The Problem is Rats

The Problem is Rats

Millions of rats swarm the earth carrying disease, eating our food and damaging our homes yet barbaric trapping methods have remained unchanged since Victorian times. Rats are a monumental worldwide problem, but they have no fear of humans and urbanisation allows that they are closer to us and in larger numbers than ever before. The damage that they cause is measured in billions.
In urban and suburban areas of the U.S., there is roughly one rat for every human, causing fires, polluting foodstuffs and carrying diseases such as salmonellosis and leptospirosis.

In South-East Asia, 1/3 of the rice crop is damaged by field rice rats, yet a mere 10% increase in rice production would feed an additional 380 million people. Overall, it’s estimated that rodents are responsible for depleting one-fifth of the global food supply every year.

In the UK in cities such as London, 30,000 rats are born every week. The British Pest Control Association (BPCA) says the spread of super rats has increased in recent years because most shop bought remedies are now ineffective. The rats are feeding on the supposedly toxic pellets, which has helped them grow bigger and stronger as well as build up their immunity. Now there are fears that the rat population, reckoned to be about 160 million, will soar to over 200 million by the summer.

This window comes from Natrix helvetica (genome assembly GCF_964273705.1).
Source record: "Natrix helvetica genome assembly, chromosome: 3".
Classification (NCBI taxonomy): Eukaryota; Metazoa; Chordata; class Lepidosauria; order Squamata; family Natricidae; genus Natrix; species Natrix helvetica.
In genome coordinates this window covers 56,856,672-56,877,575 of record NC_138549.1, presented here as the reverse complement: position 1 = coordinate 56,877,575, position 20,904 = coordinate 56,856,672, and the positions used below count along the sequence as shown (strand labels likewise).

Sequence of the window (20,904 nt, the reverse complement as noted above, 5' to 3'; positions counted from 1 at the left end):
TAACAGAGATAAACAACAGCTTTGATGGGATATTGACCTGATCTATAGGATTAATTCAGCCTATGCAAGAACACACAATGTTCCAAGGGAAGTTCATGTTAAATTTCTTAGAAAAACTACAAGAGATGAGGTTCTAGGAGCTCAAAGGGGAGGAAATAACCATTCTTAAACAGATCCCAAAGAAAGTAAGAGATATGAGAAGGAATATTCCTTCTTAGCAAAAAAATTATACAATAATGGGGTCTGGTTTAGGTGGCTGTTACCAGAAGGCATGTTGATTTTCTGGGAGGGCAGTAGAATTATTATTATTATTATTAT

A survey for the National Pest Technicians Association in the UK (BPCAUK) found that there were 378,000 local authority call-outs for rat problems in 2015. Richard Moseley, a technical manager with the BPCAUK, said: “Tons and tons of poison are being used to little effect. The more poisons we use, the more resistant rats will become to them. Wildlife think that it is safe to eat, and given the widespread indiscriminate use of poison there is a danger of these poisons leaking into our drinking water.”

(0 votes. Average 0 of 5)
Leave a reply

Your email address will not be published. Required fields are marked *